But anyway, here I am, getting ready to talk about an interesting kind of throwing blade that makes an appearance in the anime Naruto and also in the video games Final Fantasy and Ninja Gaiden. We will be focusing primarily on the only folding version of this blade, which was used by Sasuke in the Naruto anime series. We are, of course, talking about the Fuuma Shuriken, AKA the FÅ«ma or “Wind Demom” shuriken, more commonly known as the Shadow Windmill Shuriken.

Shadow Windmill Shuriken

Shadow Windmill Shuriken
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Now, in spite of being an anime weapon, it actually fulfills all of the criteria for the hollyood glaive. It is a multi-bladed throwing weapon. It folds up. And it has boomerang-like qualities to boot. Lucky for you, I just so happen to have an (all too brief) clip of one in action:

Fuuma Shuriken Deployment

Sasuke Hurling his Fuuma Shuriken
[click to view]

Sweet eh? Now I will mention that the game and anime versions of these types of weapon have one major difference to their live action movie counterparts. They are huge! They are not normal hira shuriken sized by any stretch of the imagination, being quite a few orders of maginitude larger than any of the others I have mentioned so far. In fact, a single blade of this particular monstrosity is about the size of a full-sized machete. When it’s closed it’s the equivalent of holding 4 large cutlasses side by side. Heh.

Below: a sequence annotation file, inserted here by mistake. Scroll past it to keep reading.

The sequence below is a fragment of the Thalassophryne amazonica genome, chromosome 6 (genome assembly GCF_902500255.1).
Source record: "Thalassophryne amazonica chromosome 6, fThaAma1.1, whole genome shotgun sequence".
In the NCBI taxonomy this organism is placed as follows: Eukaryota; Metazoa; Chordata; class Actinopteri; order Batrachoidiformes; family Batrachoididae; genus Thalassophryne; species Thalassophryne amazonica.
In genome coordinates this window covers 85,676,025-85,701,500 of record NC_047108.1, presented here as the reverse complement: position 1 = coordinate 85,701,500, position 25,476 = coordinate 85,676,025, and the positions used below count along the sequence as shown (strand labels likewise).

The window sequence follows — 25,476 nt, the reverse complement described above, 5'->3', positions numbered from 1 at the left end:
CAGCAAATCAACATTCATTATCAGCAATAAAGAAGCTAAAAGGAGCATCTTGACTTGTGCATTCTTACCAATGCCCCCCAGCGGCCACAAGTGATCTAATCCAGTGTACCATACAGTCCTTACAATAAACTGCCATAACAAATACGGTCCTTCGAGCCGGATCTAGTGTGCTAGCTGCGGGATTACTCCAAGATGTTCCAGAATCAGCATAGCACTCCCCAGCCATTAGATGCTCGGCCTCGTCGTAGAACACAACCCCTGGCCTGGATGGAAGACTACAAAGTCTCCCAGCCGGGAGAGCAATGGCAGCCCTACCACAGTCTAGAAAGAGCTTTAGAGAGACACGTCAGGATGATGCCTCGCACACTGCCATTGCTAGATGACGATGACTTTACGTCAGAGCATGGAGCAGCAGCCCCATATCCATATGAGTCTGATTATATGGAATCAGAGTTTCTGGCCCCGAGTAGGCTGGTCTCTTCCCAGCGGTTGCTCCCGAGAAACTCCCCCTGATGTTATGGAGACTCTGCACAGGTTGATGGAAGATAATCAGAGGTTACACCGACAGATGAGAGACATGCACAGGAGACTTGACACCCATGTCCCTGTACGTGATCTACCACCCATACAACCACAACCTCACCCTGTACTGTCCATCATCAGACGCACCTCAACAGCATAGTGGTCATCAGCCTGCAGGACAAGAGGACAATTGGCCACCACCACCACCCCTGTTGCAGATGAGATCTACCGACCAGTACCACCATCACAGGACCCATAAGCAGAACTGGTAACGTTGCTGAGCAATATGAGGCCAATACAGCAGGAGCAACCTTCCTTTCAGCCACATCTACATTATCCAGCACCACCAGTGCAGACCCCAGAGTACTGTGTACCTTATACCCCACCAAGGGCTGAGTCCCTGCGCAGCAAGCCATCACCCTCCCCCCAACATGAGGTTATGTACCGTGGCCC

Closed Fuuma Shuriken
Fuuma Shuriken (Closed)

Now of course I do have a couple of reservations about it. Like the fact that I don’t see a way to lock it in the open position. Not particularly confidence inspiring. Not to mention that, given it’s size and potential weight, it would almost have to be your primary (if not only) weapon. Let’s face it. If you carried one, you might be hard pressed to carry much else. I mean look at it. It’s almost as big as Sasuke. Granted he’s just a kid, (a highly trained, very skilled killer ninja kid) but still. Any weapon that is almost as large as a teen-aged boy has some serious size issues… But then again we are talking about a fictional animated weapon that routinely defies the laws of physics, so what do I know.

The Monster Shuriken

Sasuke's Big old Fuuma Shuriken
[view full size]

But given what it could do, (if it were real) the simple but robust construction, and it’s intimidating appearance, (Did I mention that it is usually portrayed as a black weapon… Yes! Bonus Points!!) it would most certainly be quite an effective, durable and lethal weapon to wield. Assuming, of course, that you are A) a highly trained animated ninja, or B) carry steel I-beam girders around for a living…

But strength requirements aside, it seems that this weapon could actually be combat worthy. Unlike most of the other glaives I’ve blogged, this weapon has ample space on each blade for a handle grip throw to be used, though it would require some serious training to get good rotation and a clean release using it.